Friday, September 20, 2013

The Crock-pot Pot Roast

Sorry, not many pictures for this one. There's nothing special to look at, anyway.

The recipe was this one: To Die For Crock Pot Roast.

My roast was about 3 pounds, rather than the 4-5 pounds recommended in the recipe. And I added potatoes, carrots, and onions, none of which are in the original recipe (despite the photo from the website). A number of reviewers on refer to how salty their roast was. Mine wasn't salty. In fact, it needed salt--and it wasn't very flavorful.

My mistakes:
  • To cut back on the saltiness, I cut back on how much of the dry seasoning mix I used. I rubbed my pieces of roast (I'd cut it into quarters before I started, so I could divvy it up easily for leftovers) with the seasoning mix. Then I added the half-cup of water the recipe called for. I added vegetables. Then I took another half-cup of water, added some of the seasoning mix, and poured that over the vegetables. The crock-pot (it's a 3½-quart size) was full to the top.

    Now I know that crock-pot cooking will tone down the seasonings substantially, so you need to use more seasoning than you think--or partially cook the meal, then add seasoning.


  • I didn't cut my vegetables small enough, and they took an eternity to cook.

For the leftovers, I thawed/heated the roast and vegetables (and the liquid from the pot) for each serving. Then I put everything back in the crock-pot with more of the seasoning so that the seasoning might flavor the food and so that the vegetables would be more thoroughly cooked.

The vegetables did eventually cook, and the seasoning flavored both the vegetables and the meat. It never became too salty.

But by the end, you didn't taste anything but the seasoning. Onions, carrots, potatoes, and meat all tasted the same--"seasoned".

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So how do you make a crock-pot pot roast with all the vegetables and get the vegetables to cook thoroughly and to taste like themselves? Do you cook things separately and then combine them? (That sort of defeats the purpose of a crock-pot, doesn't it?) Or is a pot roast just something that isn't going to work well in a crock-pot if you want your roast to have vegetables.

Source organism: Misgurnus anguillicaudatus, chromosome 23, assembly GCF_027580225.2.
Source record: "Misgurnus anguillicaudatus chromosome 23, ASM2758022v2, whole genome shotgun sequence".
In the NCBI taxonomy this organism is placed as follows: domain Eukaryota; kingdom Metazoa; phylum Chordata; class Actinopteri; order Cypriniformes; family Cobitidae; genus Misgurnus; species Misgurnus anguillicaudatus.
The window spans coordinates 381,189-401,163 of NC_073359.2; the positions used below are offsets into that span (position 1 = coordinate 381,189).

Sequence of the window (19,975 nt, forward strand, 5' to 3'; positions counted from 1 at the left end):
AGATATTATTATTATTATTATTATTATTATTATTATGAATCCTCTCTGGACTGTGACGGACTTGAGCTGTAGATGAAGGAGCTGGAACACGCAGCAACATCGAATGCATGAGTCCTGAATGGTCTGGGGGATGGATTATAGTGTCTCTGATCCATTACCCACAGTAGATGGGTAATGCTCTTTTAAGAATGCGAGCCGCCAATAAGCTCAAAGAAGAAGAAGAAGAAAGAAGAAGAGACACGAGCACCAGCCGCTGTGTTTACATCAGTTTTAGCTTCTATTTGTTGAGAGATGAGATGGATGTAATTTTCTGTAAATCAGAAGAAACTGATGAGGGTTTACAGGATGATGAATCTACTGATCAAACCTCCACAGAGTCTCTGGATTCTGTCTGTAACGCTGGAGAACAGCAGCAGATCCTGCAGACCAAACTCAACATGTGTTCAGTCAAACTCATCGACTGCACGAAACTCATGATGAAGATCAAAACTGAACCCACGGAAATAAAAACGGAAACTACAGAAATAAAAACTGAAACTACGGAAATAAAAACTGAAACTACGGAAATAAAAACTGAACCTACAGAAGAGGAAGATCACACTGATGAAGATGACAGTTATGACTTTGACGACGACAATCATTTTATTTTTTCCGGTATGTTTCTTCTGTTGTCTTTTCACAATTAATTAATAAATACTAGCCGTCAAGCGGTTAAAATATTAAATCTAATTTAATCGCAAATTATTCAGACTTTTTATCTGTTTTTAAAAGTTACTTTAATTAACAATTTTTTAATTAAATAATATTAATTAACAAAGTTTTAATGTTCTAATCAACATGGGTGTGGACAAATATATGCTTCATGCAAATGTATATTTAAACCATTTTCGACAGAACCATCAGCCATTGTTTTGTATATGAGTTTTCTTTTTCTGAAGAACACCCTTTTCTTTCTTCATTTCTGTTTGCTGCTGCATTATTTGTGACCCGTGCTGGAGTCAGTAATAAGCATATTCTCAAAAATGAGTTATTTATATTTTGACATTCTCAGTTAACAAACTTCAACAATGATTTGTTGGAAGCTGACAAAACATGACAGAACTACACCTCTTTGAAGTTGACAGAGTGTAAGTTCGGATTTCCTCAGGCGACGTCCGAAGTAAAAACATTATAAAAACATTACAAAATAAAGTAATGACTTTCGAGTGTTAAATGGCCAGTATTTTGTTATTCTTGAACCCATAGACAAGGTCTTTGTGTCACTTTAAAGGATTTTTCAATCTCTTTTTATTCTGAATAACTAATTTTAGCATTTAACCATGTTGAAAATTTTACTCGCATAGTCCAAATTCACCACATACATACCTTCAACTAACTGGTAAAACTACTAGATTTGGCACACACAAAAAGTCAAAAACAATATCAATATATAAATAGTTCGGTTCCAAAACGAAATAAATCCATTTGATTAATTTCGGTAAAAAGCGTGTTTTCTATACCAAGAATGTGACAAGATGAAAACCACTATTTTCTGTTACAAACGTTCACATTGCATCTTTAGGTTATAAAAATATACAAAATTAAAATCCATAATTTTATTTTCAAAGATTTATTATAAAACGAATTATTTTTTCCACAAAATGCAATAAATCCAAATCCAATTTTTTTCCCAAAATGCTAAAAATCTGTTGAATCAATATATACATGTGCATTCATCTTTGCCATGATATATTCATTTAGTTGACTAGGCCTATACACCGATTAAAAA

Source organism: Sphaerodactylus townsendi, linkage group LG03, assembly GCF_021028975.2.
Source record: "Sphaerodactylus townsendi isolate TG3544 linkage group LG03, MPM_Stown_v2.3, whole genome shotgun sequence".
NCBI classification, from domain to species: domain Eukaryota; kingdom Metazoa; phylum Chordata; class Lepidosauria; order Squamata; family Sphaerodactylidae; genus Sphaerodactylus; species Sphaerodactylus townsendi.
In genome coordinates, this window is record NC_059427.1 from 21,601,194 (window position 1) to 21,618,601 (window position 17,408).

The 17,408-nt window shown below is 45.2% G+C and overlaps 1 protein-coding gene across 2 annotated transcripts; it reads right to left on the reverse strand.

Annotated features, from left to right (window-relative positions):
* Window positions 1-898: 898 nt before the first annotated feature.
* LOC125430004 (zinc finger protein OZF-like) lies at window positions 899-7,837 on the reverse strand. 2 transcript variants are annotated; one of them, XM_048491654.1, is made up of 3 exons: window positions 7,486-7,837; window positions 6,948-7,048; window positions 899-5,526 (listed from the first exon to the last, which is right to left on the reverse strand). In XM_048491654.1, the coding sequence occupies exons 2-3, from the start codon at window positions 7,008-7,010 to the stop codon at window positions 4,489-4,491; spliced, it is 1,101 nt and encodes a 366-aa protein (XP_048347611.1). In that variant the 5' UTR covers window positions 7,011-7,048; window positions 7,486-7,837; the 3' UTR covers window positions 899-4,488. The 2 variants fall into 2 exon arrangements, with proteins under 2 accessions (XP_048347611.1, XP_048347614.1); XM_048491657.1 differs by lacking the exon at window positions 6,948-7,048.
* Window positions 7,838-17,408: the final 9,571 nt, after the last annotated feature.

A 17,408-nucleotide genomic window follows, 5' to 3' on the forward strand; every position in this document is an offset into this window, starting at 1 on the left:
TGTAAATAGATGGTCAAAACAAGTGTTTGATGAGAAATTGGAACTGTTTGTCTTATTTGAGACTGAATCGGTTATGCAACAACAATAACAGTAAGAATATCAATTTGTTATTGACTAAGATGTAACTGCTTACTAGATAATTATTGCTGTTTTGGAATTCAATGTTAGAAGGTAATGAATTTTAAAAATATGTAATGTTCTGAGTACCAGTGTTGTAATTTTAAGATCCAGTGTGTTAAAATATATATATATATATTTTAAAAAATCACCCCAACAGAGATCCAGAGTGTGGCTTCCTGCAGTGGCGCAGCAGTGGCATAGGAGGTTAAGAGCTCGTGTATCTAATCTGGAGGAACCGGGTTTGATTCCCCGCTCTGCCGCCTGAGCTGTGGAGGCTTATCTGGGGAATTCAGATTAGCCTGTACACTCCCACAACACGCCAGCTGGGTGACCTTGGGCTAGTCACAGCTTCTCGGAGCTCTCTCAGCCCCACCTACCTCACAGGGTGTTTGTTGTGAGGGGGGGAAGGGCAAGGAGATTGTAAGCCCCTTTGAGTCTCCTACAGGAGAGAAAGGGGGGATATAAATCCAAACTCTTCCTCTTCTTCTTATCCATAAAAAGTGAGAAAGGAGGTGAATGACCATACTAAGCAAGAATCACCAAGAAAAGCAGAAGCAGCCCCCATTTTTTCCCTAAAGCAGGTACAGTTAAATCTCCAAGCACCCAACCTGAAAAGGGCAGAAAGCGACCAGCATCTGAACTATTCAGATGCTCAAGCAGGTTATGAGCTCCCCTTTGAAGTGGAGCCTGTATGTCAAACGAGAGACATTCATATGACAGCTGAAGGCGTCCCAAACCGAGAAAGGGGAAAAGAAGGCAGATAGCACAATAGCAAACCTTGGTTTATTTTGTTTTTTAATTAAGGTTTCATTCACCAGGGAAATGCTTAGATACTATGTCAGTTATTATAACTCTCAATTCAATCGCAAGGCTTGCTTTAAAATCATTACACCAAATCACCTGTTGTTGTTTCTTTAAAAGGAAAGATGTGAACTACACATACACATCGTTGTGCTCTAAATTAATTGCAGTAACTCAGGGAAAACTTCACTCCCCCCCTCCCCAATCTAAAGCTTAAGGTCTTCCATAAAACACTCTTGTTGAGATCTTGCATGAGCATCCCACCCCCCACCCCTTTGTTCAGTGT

Anonymous said...

I make my roasts a bit different--I like a bit more liquid with mine so a half cup of water would never work out for me. I cut up my onions and put some on the bottom of the crock. I put the roast on top of that. Then I add a few cloves of garlic (or a tablespoon or so of minced) over that. A layer of potatoes. Another layer of onions. I generally don't add carrots. Then I add maybe a cup of water. Sometimes more. Pop on the lid and cook.

Are you lifting the lid of the crock at any time during cooking? If you are, don't. Every time you lift that lid, it adds another 20 minutes to the time it takes to cook. Also, salt will slow the cooking time. So it could be that the mixes added some time to the overall cooking time of things.

I often find that my potatoes get done faster than I like. Sometimes I wait an hour before adding the potatoes. In my crocks the closer to the sides and bottom the hotter the heat, so I arrange things that might take longer to cook to the sides.

You can also make pot chicken--just like a pot roast only with chicken!

I prefer to cook meat with wet ingredients rather than dry mixes. You could make a tasty pot roast by using, say, a can of french onion soup instead of the mixes. Add some garlic (yeah, I'm into the garlic thing). Another thing I like to do is put in the roast and add a couple cans of crushed tomatoes. You come out with a nice roast, and the broth is a tasty soup on its own or with rice or on pasta!

deenbat said...

I cannot help with crockpot stuff, but I wanted to tell you something based on a flickr picture, and I wasn't sure when you'd see the comment over there, so I thought I'd put it here.

I noticed your shopping list includes a rubber spatula. I'm all for that, but I'd strongly suggest buying one that is cleared for high temperatures (it will be labeled as such - I bought mine at Wal-Mart). That way, if you want to cook with it on the stove top at some point, you can do so safely, without melting the spatula or having plastic poisonous stuff leeching into your food.